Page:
The Uncanny Valley of Ava: Further Examination of Ex Machina

By  · Published on May 13th, 2015

Ex Machina isn’t just another sleek sci-fi film, it’s a wonderful rumination about our relationship with technology. In creating its artificial intelligence-driven character Ava, Alex Garland’s film creates a relationship between the audience and its robot in a way that other films in the genre have not. By the end, it’s easy to see us on Ava’s side.

In this video from our partners at VICE, part of their Creators Project channel, that relationship is explored in-depth with writer/director Alex Garland as well as stars Oscar Isaac and Alicia Vikander.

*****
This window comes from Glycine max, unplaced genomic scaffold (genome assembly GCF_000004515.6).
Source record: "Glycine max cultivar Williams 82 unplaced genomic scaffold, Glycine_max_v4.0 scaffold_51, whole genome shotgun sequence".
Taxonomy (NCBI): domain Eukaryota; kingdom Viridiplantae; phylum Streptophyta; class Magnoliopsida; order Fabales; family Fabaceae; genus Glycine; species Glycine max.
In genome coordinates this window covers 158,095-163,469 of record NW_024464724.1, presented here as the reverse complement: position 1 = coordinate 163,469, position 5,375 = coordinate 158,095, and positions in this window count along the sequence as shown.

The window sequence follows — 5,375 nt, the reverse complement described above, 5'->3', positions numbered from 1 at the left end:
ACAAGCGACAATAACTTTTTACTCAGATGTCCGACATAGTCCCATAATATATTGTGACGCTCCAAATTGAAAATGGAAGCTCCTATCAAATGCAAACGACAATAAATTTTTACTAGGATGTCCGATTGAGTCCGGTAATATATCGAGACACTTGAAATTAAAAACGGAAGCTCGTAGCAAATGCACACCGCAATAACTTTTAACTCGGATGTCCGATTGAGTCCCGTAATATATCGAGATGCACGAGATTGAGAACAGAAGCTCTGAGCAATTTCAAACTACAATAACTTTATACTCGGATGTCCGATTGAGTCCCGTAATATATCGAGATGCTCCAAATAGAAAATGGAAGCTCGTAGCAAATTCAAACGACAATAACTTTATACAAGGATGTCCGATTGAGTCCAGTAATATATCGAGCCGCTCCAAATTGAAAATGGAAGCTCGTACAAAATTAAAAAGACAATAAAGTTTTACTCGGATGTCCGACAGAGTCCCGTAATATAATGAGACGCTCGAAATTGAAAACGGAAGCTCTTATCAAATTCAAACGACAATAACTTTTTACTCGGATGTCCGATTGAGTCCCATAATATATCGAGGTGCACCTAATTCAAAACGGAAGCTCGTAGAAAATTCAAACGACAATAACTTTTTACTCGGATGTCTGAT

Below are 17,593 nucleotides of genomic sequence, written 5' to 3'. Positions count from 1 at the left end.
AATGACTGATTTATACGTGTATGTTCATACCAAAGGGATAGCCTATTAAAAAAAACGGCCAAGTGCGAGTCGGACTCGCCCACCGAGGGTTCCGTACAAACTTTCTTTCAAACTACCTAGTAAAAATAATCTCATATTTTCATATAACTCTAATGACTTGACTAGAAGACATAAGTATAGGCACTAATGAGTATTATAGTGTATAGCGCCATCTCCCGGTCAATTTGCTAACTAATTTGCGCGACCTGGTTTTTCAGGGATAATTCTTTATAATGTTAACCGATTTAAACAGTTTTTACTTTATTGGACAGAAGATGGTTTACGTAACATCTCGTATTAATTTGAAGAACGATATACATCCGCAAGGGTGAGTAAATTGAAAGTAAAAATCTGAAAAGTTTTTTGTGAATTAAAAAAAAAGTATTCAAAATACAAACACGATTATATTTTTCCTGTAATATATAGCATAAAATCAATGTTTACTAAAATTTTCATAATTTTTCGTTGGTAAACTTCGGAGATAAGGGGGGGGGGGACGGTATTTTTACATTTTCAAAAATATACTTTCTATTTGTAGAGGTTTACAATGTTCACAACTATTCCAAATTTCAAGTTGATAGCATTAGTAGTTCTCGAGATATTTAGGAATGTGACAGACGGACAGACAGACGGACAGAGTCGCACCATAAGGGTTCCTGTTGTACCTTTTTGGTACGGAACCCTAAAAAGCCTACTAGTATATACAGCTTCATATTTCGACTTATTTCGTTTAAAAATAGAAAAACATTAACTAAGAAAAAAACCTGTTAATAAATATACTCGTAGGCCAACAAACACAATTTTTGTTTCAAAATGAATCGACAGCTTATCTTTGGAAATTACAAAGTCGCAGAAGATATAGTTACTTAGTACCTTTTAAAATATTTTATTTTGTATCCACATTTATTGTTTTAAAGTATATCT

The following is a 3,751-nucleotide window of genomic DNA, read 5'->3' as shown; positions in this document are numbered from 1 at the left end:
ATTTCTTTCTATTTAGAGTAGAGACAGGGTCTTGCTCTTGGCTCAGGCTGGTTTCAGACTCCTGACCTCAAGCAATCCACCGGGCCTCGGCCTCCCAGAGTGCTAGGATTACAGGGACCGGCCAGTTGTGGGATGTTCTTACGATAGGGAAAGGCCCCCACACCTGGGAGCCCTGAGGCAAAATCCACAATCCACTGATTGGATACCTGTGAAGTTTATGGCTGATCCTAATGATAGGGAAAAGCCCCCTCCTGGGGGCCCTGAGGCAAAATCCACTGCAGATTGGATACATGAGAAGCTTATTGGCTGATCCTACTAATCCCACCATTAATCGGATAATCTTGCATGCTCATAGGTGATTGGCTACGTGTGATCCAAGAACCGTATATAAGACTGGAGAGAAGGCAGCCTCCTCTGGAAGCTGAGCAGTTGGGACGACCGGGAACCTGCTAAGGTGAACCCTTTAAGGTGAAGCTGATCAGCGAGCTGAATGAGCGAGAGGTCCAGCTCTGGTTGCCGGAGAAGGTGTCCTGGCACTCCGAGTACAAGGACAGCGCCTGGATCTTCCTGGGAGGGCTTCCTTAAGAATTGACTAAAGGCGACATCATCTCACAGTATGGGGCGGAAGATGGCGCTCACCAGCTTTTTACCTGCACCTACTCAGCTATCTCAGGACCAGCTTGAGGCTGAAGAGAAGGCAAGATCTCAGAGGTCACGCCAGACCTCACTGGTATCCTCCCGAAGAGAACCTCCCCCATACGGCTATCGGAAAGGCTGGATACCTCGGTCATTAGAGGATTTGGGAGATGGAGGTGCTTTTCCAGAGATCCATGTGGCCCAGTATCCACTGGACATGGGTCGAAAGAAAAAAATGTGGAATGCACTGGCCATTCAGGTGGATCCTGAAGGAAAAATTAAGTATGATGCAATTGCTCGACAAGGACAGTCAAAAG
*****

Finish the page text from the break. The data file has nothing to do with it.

One of the most fascinating elements of the video involves Garland’s talk about Vikander’s movements. A trained ballerina, Vikander has the ability to make what Garland refers to as “the perfect version of human movements,” creating a living version of the uncanny valley. It’s one of the film’s most haunting effects, the fact that we know Ava is a robot. She moves with precision, we can see her mechanical frame and yet it’s easy to confuse her with a real person. This is the version of A.I. that terrifies me most: a version that we like, so much that it might make us feel at ease.

Ex Machina is currently in wide release. If you haven’t given it a shot yet, you should do so as soon as possible. It is currently the best movie I’ve seen in 2015.

Neil Miller is the persistently-bearded Publisher of Film School Rejects, Nonfics, and One Perfect Shot. He's also the Executive Producer of the One Perfect Shot TV show (currently streaming on HBO Max) and the co-host of Trial By Content on The Ringer Podcast Network. He can be found on Twitter here: @rejects (He/Him)